Carrigan, Janelle.  2010.  Proof of life.  Wall Street Journal Magazine.  March.  pp. 30-31.  

McCracken, Grant.  2006.  The Artisanal Trend and 10 things that define it.  This Blog. November 9.  here.

The source for the Sailor Jerry passage here.


Thanks to Michael Margolis, I am thinking more about story telling these days.  See his website here.

Buy this product: we have writers standing by

Today Very Short List pointed us towards a site called Unhappyhipsters in which images like the one above are fetched from the pages of Dwell magazine and then given small narrative indicators that give them new meaning.

"It become their routine…"  Wonderful.

Last week, on the post on Significant Objects, I contemplated a commercial world in which new products came with narratives attached, new meanings, which we could use to reimagine our present circumstances.

I just bought a new bag from Tumi.  My last one gave up the ghost last week in Seattle.  I like the idea of getting messages from Tumi as it imagines the things that are or could be happening to me.  With a link to my TripIt file, Tumi could know where I am, even, if I allowed it, what hotel I was staying it.  With GPS location permission, I could have a rough idea of my circumstances.  All of this data makes it possible to feed me a stream of narrative suggestions that are plausible at least by time and place.

Oh, alright.  This isn’t quite right.  But the idea remains promising.  Consumer goods, thanks to brands and meaning makers in the world of marketing, have always come with meanings. And they will continue to do so.  But in addition to these quite general meanings, it is possible for the brand to communicate many more particular meanings.  As long as they some how resonate with what is happening in my life, they will be interesting and fun.  Animating, actually.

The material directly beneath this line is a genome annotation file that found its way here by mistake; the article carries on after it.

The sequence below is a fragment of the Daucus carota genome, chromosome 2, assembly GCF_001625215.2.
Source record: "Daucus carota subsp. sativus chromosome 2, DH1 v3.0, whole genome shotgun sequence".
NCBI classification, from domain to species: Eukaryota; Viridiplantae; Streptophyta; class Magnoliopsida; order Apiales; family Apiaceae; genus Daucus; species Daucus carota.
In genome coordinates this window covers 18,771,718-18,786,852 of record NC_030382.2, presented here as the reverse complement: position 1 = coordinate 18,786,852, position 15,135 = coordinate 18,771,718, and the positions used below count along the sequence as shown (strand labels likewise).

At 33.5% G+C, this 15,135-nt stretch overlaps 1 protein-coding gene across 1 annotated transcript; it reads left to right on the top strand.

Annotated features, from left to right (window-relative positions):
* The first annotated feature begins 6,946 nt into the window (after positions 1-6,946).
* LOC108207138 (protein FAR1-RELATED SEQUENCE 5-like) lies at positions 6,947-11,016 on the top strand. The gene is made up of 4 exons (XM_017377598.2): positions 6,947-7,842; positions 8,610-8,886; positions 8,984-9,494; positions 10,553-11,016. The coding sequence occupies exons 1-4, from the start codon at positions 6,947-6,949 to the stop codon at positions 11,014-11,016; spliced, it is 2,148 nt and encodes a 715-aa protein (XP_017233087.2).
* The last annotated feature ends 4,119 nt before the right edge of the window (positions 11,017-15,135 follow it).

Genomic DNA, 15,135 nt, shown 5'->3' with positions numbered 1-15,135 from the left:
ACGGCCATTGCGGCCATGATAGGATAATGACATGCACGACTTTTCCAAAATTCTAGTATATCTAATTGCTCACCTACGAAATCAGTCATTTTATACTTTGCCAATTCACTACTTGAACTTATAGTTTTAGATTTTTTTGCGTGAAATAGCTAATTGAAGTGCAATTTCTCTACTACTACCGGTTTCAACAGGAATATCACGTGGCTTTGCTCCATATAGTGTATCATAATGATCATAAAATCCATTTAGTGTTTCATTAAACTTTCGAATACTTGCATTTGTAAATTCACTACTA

"We have writers standing by!"  When does this become a brand promise?


The Very Short List treatment is here.

The Unhappy Hipsters website is here.

Art of the Trench coat: unexpected lessons from the luxury brand

Thanks to Eminence Grise, I recently had a look at Burberry’s Art of the Trench.

It’s a lovely, brooding site, the kind of thing you browse with the restless, deeply jaded eye of a French cafe dweller, especially if you are like me an ancient roue.

I was too jaded to do a full reconnaissance.  (Plus, my view was sometimes blocked by American tourists.  Why must they torment my city with their graceless parkas and athletic shoes?  I mean, really.)

But I noticed this much..

In the beginning, the world of fashion was inhabited by models, impossibly tall, thin, elegant and beautiful, who were shot by professional photographers and then edited and air brushed by sharp eyed editors as a result of which transformation the models became still more tall, thin, elegant and beautiful.  Our job: to look on with drooling admiration, our face pressed against plate glass, a bitter autumnal wind tugging at our unforgivably unfashionable outfits, get-ups (and parkas).